Though his views and actions are not directly reflective of PayPal as a company, it is something to be aware of.

10. People who are considered “controversial” are not allowed to use PayPal

If you’re considered to be “controversial” by PayPal, then you could find yourself either banned or having your account and funds frozen.

This has happened to several people who are involved in, what PayPal considers to be, “objectionable” activities. This includes, but is not limited to, people who sell adult toys, promote illegal drugs, or engage in what they consider to be “hate speech”.

You might be thinking this is a good thing, but it’s actually a form of censorship. PayPal is essentially saying that you’re not allowed to use their platform if they don’t agree with your views or activities.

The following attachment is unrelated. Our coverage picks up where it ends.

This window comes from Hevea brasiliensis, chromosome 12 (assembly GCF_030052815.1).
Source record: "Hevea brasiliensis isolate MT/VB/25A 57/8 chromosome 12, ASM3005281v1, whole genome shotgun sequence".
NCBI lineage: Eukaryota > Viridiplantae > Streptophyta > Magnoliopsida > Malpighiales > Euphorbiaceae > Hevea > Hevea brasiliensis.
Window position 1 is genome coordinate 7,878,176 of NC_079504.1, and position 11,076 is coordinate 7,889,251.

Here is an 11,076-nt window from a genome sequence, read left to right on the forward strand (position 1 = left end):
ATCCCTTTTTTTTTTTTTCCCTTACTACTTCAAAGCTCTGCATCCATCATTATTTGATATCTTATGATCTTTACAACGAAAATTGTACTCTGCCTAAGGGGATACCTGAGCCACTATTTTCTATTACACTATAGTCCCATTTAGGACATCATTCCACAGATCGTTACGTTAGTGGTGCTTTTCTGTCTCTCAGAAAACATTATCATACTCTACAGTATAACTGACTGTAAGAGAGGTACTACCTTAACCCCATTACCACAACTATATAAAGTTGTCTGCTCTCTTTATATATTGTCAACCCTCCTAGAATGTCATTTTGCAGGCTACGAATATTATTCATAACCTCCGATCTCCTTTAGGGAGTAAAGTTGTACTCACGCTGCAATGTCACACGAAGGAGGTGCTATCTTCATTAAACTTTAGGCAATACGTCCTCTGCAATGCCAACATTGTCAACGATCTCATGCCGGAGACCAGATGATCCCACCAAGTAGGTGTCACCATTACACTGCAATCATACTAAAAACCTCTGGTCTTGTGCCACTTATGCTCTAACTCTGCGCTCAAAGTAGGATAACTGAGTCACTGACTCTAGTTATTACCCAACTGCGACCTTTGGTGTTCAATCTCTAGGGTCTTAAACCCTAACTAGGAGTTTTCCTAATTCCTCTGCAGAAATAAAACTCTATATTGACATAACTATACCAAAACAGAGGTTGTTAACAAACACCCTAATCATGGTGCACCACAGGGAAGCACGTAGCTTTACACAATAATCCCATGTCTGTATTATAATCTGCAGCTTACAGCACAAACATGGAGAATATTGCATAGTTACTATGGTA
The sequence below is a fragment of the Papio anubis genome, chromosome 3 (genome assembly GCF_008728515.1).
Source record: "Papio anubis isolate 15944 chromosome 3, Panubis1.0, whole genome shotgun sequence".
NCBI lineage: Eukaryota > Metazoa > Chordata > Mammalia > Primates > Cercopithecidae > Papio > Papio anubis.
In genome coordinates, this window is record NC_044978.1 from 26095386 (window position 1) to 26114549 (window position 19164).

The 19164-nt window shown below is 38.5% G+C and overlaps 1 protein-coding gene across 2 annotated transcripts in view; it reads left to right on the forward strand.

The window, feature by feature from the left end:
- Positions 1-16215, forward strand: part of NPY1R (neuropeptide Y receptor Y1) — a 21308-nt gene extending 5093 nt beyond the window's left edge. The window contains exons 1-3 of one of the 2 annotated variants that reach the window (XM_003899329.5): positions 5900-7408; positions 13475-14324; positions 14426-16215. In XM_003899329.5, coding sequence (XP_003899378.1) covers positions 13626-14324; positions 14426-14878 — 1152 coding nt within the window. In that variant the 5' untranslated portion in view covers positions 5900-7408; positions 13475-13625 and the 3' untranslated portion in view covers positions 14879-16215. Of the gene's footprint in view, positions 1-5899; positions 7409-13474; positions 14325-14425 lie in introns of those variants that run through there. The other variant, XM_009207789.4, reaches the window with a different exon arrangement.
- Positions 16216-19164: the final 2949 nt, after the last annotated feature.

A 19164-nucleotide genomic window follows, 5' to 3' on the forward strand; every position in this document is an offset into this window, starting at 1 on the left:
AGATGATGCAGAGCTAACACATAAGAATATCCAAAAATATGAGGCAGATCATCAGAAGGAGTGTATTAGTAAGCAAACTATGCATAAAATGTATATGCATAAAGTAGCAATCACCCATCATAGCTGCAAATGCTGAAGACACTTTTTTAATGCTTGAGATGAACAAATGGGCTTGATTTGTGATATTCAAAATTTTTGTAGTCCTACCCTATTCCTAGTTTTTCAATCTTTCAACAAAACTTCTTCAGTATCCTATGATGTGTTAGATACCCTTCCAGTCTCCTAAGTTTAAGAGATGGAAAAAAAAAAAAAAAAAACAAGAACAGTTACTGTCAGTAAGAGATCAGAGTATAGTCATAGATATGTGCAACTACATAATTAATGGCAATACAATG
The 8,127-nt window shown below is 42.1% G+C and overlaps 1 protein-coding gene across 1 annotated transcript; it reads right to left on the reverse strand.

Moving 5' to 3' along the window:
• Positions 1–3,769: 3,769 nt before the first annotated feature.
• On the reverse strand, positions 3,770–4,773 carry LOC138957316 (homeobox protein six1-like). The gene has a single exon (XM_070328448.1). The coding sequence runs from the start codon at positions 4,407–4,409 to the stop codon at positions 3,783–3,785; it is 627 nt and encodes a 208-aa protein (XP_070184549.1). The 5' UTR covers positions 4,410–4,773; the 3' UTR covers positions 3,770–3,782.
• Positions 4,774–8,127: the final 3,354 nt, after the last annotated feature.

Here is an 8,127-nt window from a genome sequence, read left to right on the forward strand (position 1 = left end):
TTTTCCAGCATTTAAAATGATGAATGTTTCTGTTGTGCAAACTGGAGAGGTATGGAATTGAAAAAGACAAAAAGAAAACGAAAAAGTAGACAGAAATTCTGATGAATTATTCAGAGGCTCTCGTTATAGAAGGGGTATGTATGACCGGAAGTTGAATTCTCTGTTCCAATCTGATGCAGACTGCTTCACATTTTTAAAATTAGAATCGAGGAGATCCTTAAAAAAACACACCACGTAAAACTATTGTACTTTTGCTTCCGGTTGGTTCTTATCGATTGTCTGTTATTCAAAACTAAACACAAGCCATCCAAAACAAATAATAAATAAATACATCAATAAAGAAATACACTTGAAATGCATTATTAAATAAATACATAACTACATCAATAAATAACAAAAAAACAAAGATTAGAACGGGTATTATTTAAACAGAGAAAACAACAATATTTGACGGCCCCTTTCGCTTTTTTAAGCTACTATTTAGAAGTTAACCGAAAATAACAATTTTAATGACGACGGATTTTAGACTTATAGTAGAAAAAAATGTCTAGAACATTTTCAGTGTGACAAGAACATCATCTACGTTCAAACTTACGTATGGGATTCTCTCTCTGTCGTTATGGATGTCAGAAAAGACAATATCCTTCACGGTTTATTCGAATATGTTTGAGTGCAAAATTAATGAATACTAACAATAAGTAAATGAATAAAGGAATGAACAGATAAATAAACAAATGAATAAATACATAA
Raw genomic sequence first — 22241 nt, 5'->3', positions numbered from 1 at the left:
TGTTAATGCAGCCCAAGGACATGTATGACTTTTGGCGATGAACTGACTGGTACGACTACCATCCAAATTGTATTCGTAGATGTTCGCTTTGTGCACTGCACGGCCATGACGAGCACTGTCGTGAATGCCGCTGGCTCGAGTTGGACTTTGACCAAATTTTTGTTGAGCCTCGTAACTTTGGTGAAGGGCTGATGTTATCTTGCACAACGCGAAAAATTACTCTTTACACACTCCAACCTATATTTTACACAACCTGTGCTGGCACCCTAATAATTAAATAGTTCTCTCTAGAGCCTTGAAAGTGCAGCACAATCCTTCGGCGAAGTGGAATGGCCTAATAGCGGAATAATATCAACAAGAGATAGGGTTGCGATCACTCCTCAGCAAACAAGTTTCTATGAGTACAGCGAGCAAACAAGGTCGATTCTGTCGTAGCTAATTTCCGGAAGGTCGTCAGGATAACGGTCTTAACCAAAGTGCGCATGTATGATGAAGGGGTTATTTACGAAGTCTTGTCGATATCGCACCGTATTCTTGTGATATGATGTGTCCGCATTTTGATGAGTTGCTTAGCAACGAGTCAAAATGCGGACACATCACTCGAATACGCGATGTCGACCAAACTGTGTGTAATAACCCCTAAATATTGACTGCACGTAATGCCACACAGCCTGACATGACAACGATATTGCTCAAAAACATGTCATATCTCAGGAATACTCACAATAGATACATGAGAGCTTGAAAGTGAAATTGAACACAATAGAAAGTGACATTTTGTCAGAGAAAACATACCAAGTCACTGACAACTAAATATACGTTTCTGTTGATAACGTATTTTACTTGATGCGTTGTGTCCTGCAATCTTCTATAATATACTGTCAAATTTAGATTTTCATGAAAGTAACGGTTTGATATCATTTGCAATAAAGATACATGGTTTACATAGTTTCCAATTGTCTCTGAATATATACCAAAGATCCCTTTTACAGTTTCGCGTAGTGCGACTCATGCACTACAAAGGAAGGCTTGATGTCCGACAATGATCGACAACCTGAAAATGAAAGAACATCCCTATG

A recent example of this was in September 2022, when PayPal shut down the account of The Free Speech Union, a UK-based organisation that supports and advocates freedom of speech.

Alternatives to PayPal

Those are some of the main reasons why using PayPal may not be wise. But what is a person to do if they need to send or receive money online?

There are several alternatives to PayPal, and some of them might even be better. Here are a few of the most popular ones:

  • Stripe
  • Skrill
  • Payoneer
  • Google Pay
  • Apple Pay
  • Amazon Pay
  • Wise

Each of these has its own set of pros and cons, so be sure to do your research before settling on one. You might even find that using a combination of different payment methods is the best way to go.